I thought the popularity contest ended years ago with high school. It hasn’t. Worse, it is back with a vengeance, in a worldwide forum.
That said, I also thought breakouts would end as I exited my teen years. But, clearly (or not) they still enter my life from time to time.
This new-age popularity contest however, is getting bigger and will widen the gap between the social media freaks and geeks. In this case, it’s the geeks who are the cool ones.
And as is the case, social media is dictating a new world order. For if Facebook is the world’s third largest country, then the Internet is its first.
Thus, the geeks shall inherit the Earth.
Similar to most of you, my foray into social media began when I joined Facebook, back when we never said “social media.”
I really didn’t care to join, but all the cool kids were doing it, or at least my then-boyfriend. And he never would have been my boyfriend, had I not thought he was cool. (To that end, we all makes mistakes, right?)
So, in 2007, being the cool person that I am, I joined Mark Zuckerberg’s cult, in a fit of boredom, while home alone on a Saturday night.
That night I unknowingly entered the contest.
In the beginning, Facebook was (supposed to be) about reconnecting people with old friends and connecting with new ones. And, of course, stalking (aka “creeping”) these individuals, their pictures, their successes, and most importantly – their failures.
Naturally, it was also about how many “friends” you could accumulate.
But, to me, real life is not about accumulating friends; rather, it is more about curating them.
If you cannot be my friend in real life, you cannot be my friend in FaceLife. Which is why it is impossible to click “Accept” next to the name of someone who never even accepted me back in the day.
Twitter is different. I’ve only been using it for a year and half - actively using it for a few months - and have more connections there than on Facebook, even though I “know” far fewer of them.
While Twitter is different, I am not. I won’t follow or follow back just for the sake of it. I need to be interested in some capacity to do so.
The Tweb site is more of a game too. People will follow you, just so you follow them, or unfollow you if you don’t follow them. Some even pay for followers.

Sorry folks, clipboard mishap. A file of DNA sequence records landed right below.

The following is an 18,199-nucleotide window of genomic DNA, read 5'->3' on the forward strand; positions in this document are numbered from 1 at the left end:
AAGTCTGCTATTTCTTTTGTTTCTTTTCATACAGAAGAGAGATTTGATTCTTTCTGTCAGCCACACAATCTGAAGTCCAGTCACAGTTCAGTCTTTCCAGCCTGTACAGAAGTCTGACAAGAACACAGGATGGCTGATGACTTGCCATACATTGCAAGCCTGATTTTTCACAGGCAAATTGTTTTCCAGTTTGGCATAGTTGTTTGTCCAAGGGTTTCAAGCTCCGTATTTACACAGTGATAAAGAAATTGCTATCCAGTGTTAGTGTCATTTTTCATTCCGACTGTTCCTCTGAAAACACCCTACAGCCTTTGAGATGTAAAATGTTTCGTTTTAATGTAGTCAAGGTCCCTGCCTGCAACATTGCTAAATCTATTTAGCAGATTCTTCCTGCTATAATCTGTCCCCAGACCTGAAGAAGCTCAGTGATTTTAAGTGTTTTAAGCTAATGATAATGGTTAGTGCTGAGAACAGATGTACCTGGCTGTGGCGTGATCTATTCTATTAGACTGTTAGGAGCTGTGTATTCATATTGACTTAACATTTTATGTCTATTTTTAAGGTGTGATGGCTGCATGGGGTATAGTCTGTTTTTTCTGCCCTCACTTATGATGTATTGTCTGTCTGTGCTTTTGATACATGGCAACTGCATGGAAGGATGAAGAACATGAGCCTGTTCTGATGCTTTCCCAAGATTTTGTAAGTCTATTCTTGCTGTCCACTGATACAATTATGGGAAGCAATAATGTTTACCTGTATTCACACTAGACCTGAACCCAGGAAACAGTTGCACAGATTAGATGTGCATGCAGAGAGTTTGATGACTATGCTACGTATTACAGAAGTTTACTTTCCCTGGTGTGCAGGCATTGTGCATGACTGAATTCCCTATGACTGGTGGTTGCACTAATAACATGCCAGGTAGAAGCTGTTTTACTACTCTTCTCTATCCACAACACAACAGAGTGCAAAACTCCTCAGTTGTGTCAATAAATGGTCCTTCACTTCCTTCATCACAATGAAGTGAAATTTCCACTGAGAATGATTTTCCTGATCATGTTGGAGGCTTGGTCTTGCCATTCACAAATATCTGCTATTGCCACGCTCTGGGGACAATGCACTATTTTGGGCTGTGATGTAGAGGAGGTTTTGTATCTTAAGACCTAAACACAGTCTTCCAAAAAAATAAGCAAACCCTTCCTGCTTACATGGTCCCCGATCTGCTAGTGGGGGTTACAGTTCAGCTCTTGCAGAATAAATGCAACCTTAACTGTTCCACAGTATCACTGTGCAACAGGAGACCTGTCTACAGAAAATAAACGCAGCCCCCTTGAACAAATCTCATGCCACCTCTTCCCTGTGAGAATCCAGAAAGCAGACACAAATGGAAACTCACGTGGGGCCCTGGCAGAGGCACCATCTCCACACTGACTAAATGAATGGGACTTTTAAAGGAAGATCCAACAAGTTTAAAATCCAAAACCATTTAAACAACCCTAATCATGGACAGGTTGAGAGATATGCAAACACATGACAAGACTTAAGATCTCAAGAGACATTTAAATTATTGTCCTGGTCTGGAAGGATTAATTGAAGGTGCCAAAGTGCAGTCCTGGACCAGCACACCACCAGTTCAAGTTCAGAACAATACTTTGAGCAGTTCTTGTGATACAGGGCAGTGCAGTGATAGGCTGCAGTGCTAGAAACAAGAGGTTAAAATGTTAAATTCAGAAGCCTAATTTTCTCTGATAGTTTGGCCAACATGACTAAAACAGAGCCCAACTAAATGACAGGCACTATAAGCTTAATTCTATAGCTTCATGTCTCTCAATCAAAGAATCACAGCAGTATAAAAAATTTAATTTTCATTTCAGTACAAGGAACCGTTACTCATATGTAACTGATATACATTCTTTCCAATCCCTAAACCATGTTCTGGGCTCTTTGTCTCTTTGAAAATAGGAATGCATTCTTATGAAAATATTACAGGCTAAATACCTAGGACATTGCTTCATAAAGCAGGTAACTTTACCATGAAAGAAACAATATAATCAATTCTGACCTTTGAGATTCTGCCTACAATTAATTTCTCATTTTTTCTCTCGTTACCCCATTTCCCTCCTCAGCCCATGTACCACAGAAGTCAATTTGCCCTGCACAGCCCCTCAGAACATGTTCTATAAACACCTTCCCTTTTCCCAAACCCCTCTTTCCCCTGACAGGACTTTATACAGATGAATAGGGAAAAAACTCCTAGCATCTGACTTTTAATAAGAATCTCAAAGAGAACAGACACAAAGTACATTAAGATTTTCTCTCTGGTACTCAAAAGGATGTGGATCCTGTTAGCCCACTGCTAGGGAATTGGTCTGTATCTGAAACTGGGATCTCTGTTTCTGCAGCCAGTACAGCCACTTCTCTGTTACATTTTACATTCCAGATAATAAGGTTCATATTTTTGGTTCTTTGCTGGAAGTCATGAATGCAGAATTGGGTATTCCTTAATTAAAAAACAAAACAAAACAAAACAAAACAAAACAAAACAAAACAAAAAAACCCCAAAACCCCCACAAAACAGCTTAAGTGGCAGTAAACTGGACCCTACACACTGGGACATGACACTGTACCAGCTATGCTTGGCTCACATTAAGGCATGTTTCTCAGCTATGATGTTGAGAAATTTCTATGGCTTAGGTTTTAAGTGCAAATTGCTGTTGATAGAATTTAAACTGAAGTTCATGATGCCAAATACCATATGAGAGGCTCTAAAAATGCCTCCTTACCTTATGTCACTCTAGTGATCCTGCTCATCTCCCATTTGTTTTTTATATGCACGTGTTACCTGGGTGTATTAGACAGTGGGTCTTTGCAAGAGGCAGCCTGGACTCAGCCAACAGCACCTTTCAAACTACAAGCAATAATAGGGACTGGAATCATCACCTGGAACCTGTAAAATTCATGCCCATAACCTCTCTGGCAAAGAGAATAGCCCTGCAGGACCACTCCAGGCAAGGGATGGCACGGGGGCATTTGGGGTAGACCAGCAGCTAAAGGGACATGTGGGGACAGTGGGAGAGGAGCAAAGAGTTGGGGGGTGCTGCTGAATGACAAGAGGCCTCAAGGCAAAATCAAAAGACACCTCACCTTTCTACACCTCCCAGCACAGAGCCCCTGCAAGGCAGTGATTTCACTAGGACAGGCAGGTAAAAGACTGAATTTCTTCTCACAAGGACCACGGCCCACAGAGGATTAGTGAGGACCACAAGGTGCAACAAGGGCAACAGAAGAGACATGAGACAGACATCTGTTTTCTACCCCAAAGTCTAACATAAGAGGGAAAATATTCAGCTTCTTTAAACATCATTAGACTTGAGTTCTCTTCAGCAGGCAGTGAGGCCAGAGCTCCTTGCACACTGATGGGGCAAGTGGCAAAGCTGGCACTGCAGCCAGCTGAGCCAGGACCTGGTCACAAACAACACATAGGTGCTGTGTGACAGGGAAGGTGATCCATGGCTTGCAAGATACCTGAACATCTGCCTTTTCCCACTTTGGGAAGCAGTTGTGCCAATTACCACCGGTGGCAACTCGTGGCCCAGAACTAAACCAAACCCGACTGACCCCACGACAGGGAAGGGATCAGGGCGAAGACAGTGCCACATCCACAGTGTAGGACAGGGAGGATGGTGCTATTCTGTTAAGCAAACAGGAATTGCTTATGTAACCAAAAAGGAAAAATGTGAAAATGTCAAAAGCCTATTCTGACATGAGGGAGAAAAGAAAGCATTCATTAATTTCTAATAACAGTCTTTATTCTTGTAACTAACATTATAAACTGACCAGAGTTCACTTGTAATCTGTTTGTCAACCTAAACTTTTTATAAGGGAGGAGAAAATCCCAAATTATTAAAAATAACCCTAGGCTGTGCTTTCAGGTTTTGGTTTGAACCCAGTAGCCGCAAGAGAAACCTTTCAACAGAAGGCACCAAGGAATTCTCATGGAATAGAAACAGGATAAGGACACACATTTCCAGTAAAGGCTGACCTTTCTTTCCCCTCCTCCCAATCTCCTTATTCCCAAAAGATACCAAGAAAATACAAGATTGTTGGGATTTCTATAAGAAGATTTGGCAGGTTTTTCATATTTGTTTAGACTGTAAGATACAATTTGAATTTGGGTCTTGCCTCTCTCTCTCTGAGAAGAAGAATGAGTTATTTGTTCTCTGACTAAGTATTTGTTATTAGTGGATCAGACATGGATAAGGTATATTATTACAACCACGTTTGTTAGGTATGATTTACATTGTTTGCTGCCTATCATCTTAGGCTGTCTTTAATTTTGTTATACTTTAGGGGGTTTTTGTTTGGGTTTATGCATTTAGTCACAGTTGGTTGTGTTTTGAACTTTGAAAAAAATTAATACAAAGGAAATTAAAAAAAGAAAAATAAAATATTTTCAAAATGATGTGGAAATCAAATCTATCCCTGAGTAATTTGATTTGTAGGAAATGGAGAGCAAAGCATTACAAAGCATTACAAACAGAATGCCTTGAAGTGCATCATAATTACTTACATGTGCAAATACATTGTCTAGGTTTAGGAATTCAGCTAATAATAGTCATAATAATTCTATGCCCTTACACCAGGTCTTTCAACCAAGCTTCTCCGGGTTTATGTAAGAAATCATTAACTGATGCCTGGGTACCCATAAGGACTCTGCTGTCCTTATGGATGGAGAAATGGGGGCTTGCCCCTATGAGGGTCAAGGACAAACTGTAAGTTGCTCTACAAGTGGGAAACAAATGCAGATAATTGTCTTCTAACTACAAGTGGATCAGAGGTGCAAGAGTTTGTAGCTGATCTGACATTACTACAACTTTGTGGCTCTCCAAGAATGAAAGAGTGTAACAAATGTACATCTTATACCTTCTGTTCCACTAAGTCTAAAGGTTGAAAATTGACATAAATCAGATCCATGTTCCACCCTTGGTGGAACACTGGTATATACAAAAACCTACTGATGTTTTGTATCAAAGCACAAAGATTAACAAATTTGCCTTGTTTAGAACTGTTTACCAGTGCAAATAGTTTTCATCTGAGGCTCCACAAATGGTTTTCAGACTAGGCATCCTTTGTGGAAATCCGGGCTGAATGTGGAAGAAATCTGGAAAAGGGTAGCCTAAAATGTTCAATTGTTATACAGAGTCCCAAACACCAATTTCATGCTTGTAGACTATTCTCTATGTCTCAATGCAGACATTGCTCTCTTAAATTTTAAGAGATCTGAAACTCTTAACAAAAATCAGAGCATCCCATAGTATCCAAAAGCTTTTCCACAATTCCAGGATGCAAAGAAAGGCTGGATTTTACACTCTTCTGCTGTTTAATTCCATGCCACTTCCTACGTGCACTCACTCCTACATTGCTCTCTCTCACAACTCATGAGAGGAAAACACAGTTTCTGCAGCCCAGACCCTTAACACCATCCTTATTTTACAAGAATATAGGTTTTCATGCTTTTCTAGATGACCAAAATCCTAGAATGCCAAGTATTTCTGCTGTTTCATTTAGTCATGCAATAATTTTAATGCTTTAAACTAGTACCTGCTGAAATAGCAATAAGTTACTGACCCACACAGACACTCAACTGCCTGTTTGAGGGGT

So many people talking wanting to be heard. So few people taking the time to listen. So many popular people, with so little to say. So many unpopular people, with so much to add. It can be childish and futile, life-changing and life-saving.
The perfect mirror of reality.
The perfect calculator for the new reality… The importance of clout, or Klout, as it were.
Yes, Klout. Welcome to the world’s biggest popularity contest. Ever.
Klout is the standard measure of online influence. Online influence is the new standard in popularity.
If you are online, you have entered into this popularity contest, by default.
And even if you have never cared to be popular, this brand of popularity is a valuable currency in the new economy.
Just ask Barack Obama, the first social media leader of the free world. Or, Isaiah Mustafa (who is on a horse). Or, the 10 horribly abused dogs Alyssa Milano and Tonic helped to save. Or, the many other people who escaped death thanks to social media.
Klout aims to accurately measure your influence and provide context around who you influence and the specific ones you influence most.
It tracks your network, your social Web fingerprints, the impact from your opinion, and collects data from all your content, including how people interact with it. Every like, comment, mention, follower, and friend is used to analyze your influence. In turn, this determines your Klout score.
I can tell you ThatAdamGuy (whom I don’t even know) has a Klout score of 45, Calvin Lee (whom you’ll probably soon know) has an impressive score of 79, and Alyssa Milano (whom I know as Samantha Micelli) has a serious score of 85. I have a score of 53 – for now. Because it changes every day.
Every tweet I do, every tweet I don’t do, every article I write, every article I don’t write, every wrong and every right, I am judged. Whether I like it or not.
Keeping up with the Joneses has become keeping up with the @Joneses. And with it, comes the added pressure of doing it under the microscope of strangers.
But, in the world’s greatest popularity competition of all time, the unpopular have the greatest chance ever of being more competitive and wielding influence, because we finally have some Klout.
And you’ve got to like that.